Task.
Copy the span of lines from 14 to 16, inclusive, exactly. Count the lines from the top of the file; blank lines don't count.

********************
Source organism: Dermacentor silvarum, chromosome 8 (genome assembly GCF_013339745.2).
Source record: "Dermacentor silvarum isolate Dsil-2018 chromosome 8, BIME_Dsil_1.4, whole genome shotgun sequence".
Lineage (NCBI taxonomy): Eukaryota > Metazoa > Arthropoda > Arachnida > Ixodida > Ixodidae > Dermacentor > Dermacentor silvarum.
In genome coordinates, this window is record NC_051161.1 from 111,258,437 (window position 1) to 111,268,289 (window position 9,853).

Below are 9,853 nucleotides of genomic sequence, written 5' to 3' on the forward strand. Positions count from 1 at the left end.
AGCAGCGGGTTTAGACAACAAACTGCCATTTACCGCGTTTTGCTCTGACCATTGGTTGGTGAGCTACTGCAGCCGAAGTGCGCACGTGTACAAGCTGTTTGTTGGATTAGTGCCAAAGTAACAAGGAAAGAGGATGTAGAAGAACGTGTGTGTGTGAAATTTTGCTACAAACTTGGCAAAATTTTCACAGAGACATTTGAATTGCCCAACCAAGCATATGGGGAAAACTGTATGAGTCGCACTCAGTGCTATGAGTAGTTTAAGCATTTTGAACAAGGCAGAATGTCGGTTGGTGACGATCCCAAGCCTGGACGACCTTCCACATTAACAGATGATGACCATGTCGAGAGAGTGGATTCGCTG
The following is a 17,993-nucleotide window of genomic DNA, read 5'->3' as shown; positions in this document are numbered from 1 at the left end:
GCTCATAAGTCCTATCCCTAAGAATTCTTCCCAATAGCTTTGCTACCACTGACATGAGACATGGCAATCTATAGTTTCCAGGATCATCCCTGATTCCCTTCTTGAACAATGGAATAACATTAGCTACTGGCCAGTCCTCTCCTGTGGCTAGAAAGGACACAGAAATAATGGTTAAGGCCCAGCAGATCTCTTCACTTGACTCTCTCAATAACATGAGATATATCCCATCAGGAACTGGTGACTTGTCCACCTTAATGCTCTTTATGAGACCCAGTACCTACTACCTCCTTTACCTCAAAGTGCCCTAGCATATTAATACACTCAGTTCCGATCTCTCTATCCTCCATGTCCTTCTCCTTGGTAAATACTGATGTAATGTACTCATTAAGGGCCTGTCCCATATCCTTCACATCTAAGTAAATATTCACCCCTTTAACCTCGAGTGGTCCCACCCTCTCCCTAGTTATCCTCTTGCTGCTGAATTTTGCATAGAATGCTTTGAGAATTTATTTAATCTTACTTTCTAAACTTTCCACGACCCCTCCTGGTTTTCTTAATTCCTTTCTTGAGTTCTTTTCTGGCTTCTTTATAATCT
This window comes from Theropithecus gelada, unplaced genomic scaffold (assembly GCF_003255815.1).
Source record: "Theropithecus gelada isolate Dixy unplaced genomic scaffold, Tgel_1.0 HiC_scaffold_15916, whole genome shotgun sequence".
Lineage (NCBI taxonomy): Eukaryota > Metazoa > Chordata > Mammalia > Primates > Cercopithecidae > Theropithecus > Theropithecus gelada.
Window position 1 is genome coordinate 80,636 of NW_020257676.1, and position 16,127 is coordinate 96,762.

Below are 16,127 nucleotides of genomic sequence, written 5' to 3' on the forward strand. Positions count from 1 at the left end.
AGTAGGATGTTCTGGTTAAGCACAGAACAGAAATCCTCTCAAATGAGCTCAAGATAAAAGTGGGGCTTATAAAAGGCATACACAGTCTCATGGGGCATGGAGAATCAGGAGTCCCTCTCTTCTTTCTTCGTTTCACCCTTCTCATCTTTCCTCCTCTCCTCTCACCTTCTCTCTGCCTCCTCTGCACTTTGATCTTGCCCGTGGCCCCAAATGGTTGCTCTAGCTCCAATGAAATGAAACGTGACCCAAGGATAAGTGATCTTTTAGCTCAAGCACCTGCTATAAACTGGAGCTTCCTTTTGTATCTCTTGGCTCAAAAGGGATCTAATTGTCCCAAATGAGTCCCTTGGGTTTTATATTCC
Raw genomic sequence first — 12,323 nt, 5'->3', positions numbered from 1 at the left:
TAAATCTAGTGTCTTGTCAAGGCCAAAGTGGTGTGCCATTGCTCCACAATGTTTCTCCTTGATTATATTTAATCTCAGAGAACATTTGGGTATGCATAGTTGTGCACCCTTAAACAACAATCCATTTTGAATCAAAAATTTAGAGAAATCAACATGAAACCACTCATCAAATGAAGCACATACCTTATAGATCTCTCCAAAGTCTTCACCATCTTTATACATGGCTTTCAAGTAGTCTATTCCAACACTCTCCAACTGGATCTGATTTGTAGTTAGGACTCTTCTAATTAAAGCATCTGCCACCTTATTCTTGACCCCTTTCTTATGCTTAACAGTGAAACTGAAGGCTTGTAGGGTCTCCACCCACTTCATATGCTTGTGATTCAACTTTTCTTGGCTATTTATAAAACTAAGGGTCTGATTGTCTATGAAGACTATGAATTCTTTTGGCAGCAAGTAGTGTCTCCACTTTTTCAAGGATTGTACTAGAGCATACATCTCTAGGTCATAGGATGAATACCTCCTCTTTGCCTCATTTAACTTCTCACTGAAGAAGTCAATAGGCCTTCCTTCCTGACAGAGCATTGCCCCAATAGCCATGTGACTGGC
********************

AGTAGGATGTTCTGGTTAAGCACAGAACAGAAATCCTCTCAAATGAGCTCAAGATAAAAGTGGGGCTTATAAAAGGCATACACAGTCTCATGGGGCATGGAGAATCAGGAGTCCCTCTCTTCTTTCTTCGTTTCACCCTTCTCATCTTTCCTCCTCTCCTCTCACCTTCTCTCTGCCTCCTCTGCACTTTGATCTTGCCCGTGGCCCCAAATGGTTGCTCTAGCTCCAATGAAATGAAACGTGACCCAAGGATAAGTGATCTTTTAGCTCAAGCACCTGCTATAAACTGGAGCTTCCTTTTGTATCTCTTGGCTCAAAAGGGATCTAATTGTCCCAAATGAGTCCCTTGGGTTTTATATTCC
Raw genomic sequence first — 12,323 nt, 5'->3', positions numbered from 1 at the left:
TAAATCTAGTGTCTTGTCAAGGCCAAAGTGGTGTGCCATTGCTCCACAATGTTTCTCCTTGATTATATTTAATCTCAGAGAACATTTGGGTATGCATAGTTGTGCACCCTTAAACAACAATCCATTTTGAATCAAAAATTTAGAGAAATCAACATGAAACCACTCATCAAATGAAGCACATACCTTATAGATCTCTCCAAAGTCTTCACCATCTTTATACATGGCTTTCAAGTAGTCTATTCCAACACTCTCCAACTGGATCTGATTTGTAGTTAGGACTCTTCTAATTAAAGCATCTGCCACCTTATTCTTGACCCCTTTCTTATGCTTAACAGTGAAACTGAAGGCTTGTAGGGTCTCCACCCACTTCATATGCTTGTGATTCAACTTTTCTTGGCTATTTATAAAACTAAGGGTCTGATTGTCTATGAAGACTATGAATTCTTTTGGCAGCAAGTAGTGTCTCCACTTTTTCAAGGATTGTACTAGAGCATACATCTCTAGGTCATAGGATGAATACCTCCTCTTTGCCTCATTTAACTTCTCACTGAAGAAGTCAATAGGCCTTCCTTCCTGACAGAGCATTGCCCCAATAGCCATGTGACTGGC